Materials and methods
The study sample was drawn from the employees of an electricity transmission company which operates from locations throughout England and Wales. People who were exposed to impulse noise in excess of the peak exposure criterion of 200 Pa or who worked in designated hearing protection zones were referred to the occupational health service by location managers. At the time this study was carried out, 682 employees had been screened out of a total work force of 5628.
Audiometry was carried out by nursing officers who had received training in audiometric techniques. The test followed the fixed frequency Békèsy protocol in accordance with BS 59668with a Bilsom CA850 audiometer with TDH-39 earphone and MX41/AR cushion combination. Tests were carried out in audiometric booths, and subjects were not exposed to noise in the 16 hours before the test. Calibration of the audiometers was carried out in accordance with the recommendations of ISO 389.9 The pure tone hearing threshold levels were recorded by the microprocessor control of the audiometer, and these thresholds were transferred to the audiometric record. At least one audiogram was available for each participant, and if more than one was available the most recent test was selected.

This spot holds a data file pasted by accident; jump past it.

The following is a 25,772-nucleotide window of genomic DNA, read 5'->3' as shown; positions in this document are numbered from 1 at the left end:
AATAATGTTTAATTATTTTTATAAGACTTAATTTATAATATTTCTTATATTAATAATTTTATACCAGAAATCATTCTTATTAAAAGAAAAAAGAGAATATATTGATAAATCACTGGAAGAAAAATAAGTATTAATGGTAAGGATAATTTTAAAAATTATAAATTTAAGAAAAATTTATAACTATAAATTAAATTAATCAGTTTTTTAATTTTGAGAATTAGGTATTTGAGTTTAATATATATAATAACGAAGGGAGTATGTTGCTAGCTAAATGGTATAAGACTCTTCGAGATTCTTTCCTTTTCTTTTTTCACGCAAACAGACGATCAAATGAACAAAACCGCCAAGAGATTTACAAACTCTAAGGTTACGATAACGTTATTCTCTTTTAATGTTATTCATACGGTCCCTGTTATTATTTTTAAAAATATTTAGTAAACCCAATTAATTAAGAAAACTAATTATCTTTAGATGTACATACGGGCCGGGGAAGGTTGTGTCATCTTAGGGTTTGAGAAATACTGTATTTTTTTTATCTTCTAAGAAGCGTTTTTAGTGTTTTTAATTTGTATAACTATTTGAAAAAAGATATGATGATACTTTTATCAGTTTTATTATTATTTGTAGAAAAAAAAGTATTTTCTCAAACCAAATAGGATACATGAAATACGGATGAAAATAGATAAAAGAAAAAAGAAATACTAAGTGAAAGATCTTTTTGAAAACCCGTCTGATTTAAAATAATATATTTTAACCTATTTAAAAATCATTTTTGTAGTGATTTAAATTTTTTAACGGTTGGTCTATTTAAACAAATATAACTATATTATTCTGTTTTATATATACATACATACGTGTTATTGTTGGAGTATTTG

Three raters with experience in assessment of audiograms, an otolaryngologist, an occupational physician with audiological training, and a senior audiometrician, were recruited to assess the audiograms. They were asked to inspect each audiogram and decide whether or not a notch was present, a notch which, if there were an appropriate history of exposure, they would attribute to the effects of noise. If so, they marked the location of the notch on the audiometric record. The results of this assessment have been reported elsewhere10 and showed that there was considerable variability in agreement between the assessors, the proportion of people identified as having a notch varying between 0.35 and 0.65 depending on the assessor. A chance corrected index of agreement was also calculated, in which 0 indicated no agreement and 1 indicated perfect agreement. The “all rater” index of agreement was 0.45, and the range for pairwise comparisons was 0.14–0.52: therefore there was reasonable certainty that a person had a notch if at least two of the three assessors agreed.